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Break for Companies in Bailout’s Fine Print

One of the federal government’s most opaque methods for bailing out the banking system allowed a handful of giant institutions to save up to $25 billion on their borrowing costs, a Congressional panel estimated on Friday.

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Seven companies received about 82 percent of those benefits, the panel estimated. General Electric Capital was able to reduce its borrowing costs by about $1.9 billion, while Goldman Sachs saved an estimated $606 million. The other big beneficiaries were Citigroup , Bank of America , JPMorgan Chase , Morgan Stanley and Wells Fargo & Company .

The savings came in the form of federal guarantees on more than $300 billion of bonds issued by banks and other financial institutions, and they were merely one component of a $4.3 trillion safety net of guarantees orchestrated last year by the Treasury Department, Federal Reserve and Federal Deposit Insurance Corporation.

In one of the first systematic efforts to analyze the maze of guarantees and hidden subsidies, the Congressional panel that oversees the Treasury’s $700 billion rescue program said the guarantees had provided a cheap but risky tactic for fighting the financial crisis last year.

The good news for taxpayers, the panel said, is that the government has actually turned a profit thus far on the guarantees. The government has collected $9 billion in fees for guaranteeing bonds issued by the big financial institutions and a total of $17 billion in fees for all its emergency guarantees. Thus far, it has lost only about $2 million.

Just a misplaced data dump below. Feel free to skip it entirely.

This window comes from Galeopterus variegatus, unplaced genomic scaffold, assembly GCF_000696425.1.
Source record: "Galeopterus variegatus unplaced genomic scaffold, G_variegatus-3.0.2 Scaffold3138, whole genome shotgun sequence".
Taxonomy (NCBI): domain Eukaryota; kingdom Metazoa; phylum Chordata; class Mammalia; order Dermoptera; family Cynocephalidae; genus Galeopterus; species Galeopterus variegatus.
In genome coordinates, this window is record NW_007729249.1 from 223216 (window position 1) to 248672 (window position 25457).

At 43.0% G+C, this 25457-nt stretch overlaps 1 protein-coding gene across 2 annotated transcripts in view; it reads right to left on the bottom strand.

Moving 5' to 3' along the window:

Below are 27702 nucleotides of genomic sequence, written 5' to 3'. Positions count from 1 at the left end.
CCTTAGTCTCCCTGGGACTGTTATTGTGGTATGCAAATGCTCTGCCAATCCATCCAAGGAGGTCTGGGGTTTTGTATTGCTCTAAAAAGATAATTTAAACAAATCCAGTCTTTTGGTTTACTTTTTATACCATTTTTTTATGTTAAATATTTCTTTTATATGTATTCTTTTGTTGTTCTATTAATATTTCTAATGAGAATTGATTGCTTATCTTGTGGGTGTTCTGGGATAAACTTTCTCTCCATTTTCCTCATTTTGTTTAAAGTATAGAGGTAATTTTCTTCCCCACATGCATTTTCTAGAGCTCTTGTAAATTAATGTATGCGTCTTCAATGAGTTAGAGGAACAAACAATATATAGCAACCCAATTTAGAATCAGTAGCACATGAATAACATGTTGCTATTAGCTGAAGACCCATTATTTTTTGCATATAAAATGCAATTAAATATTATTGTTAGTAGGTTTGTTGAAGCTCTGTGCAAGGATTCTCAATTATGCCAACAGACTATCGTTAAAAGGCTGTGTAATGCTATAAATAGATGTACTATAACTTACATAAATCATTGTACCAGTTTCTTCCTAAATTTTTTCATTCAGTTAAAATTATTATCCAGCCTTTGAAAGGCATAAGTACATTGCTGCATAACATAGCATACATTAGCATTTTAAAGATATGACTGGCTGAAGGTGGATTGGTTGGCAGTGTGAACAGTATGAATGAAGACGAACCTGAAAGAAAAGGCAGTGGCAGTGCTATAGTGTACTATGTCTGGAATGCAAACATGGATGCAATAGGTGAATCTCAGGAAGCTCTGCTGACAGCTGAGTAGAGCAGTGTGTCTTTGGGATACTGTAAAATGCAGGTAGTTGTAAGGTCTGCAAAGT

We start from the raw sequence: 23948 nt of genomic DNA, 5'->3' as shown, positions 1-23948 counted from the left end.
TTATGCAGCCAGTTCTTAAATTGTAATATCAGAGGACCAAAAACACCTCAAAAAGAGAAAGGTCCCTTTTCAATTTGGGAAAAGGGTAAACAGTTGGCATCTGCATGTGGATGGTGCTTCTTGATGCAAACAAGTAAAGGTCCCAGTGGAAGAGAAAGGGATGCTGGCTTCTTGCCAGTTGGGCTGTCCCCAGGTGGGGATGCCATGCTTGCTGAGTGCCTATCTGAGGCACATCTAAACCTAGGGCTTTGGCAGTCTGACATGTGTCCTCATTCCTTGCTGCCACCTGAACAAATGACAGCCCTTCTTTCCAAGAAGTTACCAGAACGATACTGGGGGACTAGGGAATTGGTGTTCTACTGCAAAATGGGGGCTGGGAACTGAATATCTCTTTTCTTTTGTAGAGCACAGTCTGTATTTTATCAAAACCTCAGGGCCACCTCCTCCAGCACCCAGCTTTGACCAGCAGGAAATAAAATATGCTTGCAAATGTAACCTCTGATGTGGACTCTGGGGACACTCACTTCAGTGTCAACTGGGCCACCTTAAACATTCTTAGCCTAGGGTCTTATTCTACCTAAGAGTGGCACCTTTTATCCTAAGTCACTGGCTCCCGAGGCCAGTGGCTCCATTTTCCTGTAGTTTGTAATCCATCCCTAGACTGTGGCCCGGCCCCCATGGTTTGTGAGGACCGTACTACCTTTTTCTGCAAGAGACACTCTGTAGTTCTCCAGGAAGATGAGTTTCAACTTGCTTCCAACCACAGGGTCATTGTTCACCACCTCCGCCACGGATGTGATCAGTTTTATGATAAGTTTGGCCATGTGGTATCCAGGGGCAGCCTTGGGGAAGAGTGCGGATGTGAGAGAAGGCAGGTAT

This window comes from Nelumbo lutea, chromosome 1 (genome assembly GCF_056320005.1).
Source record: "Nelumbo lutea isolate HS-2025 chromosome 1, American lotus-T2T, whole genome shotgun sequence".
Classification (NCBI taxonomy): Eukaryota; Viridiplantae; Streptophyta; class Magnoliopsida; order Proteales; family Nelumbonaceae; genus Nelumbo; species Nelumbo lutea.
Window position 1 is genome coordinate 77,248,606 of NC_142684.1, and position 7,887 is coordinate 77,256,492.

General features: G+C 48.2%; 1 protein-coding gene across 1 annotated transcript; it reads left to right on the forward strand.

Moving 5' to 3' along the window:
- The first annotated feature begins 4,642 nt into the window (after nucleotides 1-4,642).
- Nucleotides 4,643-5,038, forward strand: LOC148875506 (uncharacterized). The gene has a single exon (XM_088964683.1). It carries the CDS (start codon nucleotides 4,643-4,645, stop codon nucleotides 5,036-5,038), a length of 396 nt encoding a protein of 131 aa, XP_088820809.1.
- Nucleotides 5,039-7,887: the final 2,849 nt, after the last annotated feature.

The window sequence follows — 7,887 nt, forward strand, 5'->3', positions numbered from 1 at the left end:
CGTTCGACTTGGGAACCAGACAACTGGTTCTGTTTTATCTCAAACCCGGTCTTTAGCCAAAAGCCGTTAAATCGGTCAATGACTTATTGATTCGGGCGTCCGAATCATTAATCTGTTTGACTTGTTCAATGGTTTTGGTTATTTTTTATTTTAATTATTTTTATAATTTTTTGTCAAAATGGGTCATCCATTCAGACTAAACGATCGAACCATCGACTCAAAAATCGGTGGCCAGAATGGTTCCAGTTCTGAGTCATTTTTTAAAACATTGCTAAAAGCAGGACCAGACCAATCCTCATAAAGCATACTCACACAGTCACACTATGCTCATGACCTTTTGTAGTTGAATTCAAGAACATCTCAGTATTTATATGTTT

At the height of the financial crisis late last year, the government provided guarantees to financial institutions, from money-market funds to expanded deposit-insurance for banks and $300 billion in troubled assets held by Citigroup. By providing guarantees instead of direct loans, the Treasury could avoid spending money upfront.

But Elizabeth Warren, director of the oversight panel, warned that the guarantees also exposed taxpayers to potentially huge costs and had created new risks by encouraging financial institutions to count on future bailouts and take bigger risks.

“The guarantees, when they work, provide big market stability at very low cost,” Ms. Warren said. “But they come with a very high risk to the taxpayer and a powerful distortion of market pricing and moral hazard.”

The panel’s most striking finding was about the size of the effective subsidy that G.E. Capital and Wall Street giants like Goldman reaped in the form of below-market borrowing costs.

The panel estimated that the federal guarantees lowered those firms’ borrowing costs by about 39 percent. Using two different approaches to measure the value of the subsidy, the panel said the savings ranged from $12.8 billion to $25 billion.

The oversight panel said it found “no significant flaws” in how Treasury officials and banking regulators designed the guarantees. But Ms. Warren warned that they were a “dangerous tool,” adding that “next time we may not be so lucky.”